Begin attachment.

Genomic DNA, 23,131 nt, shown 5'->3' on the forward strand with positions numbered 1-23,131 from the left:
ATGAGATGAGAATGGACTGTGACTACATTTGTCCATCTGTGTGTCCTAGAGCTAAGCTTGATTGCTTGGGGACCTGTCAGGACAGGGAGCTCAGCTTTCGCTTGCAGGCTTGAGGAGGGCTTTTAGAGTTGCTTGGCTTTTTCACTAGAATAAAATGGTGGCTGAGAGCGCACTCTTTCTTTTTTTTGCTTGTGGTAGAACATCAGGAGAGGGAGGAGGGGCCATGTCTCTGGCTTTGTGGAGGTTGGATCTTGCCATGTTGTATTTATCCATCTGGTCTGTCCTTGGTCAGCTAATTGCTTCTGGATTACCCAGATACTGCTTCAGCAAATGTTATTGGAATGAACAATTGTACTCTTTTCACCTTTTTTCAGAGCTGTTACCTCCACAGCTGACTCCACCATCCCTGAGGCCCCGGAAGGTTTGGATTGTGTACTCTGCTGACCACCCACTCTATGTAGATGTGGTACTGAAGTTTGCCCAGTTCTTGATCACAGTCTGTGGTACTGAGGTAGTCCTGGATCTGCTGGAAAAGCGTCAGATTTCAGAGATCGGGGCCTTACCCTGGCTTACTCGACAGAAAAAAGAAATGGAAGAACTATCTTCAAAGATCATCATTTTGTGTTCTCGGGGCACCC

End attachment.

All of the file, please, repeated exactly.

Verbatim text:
Genomic DNA, 23,131 nt, shown 5'->3' on the forward strand with positions numbered 1-23,131 from the left:
ATGAGATGAGAATGGACTGTGACTACATTTGTCCATCTGTGTGTCCTAGAGCTAAGCTTGATTGCTTGGGGACCTGTCAGGACAGGGAGCTCAGCTTTCGCTTGCAGGCTTGAGGAGGGCTTTTAGAGTTGCTTGGCTTTTTCACTAGAATAAAATGGTGGCTGAGAGCGCACTCTTTCTTTTTTTTGCTTGTGGTAGAACATCAGGAGAGGGAGGAGGGGCCATGTCTCTGGCTTTGTGGAGGTTGGATCTTGCCATGTTGTATTTATCCATCTGGTCTGTCCTTGGTCAGCTAATTGCTTCTGGATTACCCAGATACTGCTTCAGCAAATGTTATTGGAATGAACAATTGTACTCTTTTCACCTTTTTTCAGAGCTGTTACCTCCACAGCTGACTCCACCATCCCTGAGGCCCCGGAAGGTTTGGATTGTGTACTCTGCTGACCACCCACTCTATGTAGATGTGGTACTGAAGTTTGCCCAGTTCTTGATCACAGTCTGTGGTACTGAGGTAGTCCTGGATCTGCTGGAAAAGCGTCAGATTTCAGAGATCGGGGCCTTACCCTGGCTTACTCGACAGAAAAAAGAAATGGAAGAACTATCTTCAAAGATCATCATTTTGTGTTCTCGGGGCACCC